Marilee is an artist, currently doing digital photography, a medium she pursued in her late 80’s when working with large sculptures became too physically daunting. One of her self-described secrets to aging well is the dedication she had to her art during two marriages and while raising two children.
“I had to be selfish in order to keep making art,” she told Dvorak.
Mabel is a caterer, a profession she took up full-time in 1983 when she was 70 years old and recently retired from a government job. She now works approximately 100 events a year, including the usual weddings and funerals.
In fact, she catered her own 100th birthday party and, when almost twice as many people than expected showed up, she recalls: “I ran out and started cutting the meatballs in half.”
Her self-described secret to aging well? “I never married.”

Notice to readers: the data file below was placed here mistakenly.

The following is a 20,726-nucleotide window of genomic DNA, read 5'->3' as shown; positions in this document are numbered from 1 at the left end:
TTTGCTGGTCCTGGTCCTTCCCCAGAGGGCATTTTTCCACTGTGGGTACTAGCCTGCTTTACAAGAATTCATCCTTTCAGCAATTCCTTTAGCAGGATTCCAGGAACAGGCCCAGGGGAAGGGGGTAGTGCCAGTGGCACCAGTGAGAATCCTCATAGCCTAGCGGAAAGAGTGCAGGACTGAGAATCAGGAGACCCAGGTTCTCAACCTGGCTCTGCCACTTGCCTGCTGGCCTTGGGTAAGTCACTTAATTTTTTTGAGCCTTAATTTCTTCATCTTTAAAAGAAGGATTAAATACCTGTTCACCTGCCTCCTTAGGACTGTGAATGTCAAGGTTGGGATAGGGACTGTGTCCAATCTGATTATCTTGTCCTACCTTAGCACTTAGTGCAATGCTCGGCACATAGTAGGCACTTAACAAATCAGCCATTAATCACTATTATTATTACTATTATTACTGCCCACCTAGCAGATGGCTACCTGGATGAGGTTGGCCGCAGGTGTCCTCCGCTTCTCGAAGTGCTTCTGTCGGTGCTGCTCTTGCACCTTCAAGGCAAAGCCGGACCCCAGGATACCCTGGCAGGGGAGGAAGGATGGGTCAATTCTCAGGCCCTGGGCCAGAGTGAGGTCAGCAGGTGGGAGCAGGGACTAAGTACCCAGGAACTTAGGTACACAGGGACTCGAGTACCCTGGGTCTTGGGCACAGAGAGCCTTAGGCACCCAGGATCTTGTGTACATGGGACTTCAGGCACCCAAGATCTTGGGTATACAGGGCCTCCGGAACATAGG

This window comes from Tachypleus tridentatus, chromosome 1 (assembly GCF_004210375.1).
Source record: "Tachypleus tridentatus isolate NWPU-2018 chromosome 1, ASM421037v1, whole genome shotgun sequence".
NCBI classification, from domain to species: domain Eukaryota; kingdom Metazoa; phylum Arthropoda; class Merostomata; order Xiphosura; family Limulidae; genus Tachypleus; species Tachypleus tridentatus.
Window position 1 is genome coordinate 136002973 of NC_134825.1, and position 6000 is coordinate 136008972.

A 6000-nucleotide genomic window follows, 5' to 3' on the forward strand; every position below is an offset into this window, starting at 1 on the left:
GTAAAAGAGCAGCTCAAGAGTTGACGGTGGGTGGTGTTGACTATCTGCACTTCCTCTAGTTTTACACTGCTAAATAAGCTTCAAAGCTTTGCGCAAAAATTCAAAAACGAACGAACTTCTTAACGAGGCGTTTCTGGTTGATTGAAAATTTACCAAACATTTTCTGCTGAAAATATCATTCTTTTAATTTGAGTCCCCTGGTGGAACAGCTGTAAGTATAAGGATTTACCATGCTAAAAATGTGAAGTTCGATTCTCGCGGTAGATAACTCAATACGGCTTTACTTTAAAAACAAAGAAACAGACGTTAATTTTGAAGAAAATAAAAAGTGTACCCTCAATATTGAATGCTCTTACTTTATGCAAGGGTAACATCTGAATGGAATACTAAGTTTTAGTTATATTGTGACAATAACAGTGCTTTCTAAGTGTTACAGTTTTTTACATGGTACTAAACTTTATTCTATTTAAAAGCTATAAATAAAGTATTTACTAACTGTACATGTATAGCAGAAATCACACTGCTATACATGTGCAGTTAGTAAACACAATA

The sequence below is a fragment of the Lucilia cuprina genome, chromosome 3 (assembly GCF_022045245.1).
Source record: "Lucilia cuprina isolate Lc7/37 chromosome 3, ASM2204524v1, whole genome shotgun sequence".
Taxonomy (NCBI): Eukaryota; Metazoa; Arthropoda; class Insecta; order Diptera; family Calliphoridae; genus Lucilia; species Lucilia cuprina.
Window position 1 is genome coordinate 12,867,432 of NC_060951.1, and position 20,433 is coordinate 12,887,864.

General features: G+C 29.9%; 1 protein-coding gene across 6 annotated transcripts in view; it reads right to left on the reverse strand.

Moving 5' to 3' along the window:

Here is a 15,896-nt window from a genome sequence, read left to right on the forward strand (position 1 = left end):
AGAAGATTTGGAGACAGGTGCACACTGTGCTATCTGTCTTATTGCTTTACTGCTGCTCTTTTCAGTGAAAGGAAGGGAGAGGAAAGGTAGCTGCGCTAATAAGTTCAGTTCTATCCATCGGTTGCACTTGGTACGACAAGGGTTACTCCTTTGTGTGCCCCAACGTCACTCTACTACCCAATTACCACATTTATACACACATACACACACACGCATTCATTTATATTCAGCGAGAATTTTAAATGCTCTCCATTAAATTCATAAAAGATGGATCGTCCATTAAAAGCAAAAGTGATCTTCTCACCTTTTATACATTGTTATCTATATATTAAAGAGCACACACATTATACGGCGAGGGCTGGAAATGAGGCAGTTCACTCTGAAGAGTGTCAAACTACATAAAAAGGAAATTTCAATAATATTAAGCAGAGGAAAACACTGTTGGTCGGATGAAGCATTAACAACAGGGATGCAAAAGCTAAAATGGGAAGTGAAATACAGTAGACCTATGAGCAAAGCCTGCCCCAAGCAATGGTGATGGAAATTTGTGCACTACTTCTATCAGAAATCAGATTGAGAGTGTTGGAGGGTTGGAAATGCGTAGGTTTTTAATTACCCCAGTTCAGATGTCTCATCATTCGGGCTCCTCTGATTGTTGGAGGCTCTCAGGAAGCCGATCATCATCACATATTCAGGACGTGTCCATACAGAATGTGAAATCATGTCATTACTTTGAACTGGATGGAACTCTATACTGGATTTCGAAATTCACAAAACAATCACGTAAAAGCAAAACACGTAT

Now as much as I love the idea of learning “secrets” to doing anything well, including getting old, I was more struck with two comments these women made during the course of the interview.
First Marilee, describing her photography: “I’ve always been afraid of [experimenting with] color,” she said. “So I’m working on that right now.” Now, I just love that idea—facing one’s creative fears at 102, knowing that there are still things to learn about one’s craft, and that the learning will inevitably involve some risk.
As for Mabel, she’d been a school teacher during World War II, but then moved from her home in Iowa to take a government job in Silver Springs. Why? Because, she said, “everybody was doing their part, and I thought I should do something for my country.”
Did that decision to engage in a cause bigger than herself have something to do with her longevity? Quite possible, I'd venture.
So, perhaps, it’s not just our work that helps us age well. Maybe it’s also a willingness take risks, and a desire to contribute to the public good that keeps us vital, still in the mix, no matter how old we are.
To read more about these pretty darn interesting women: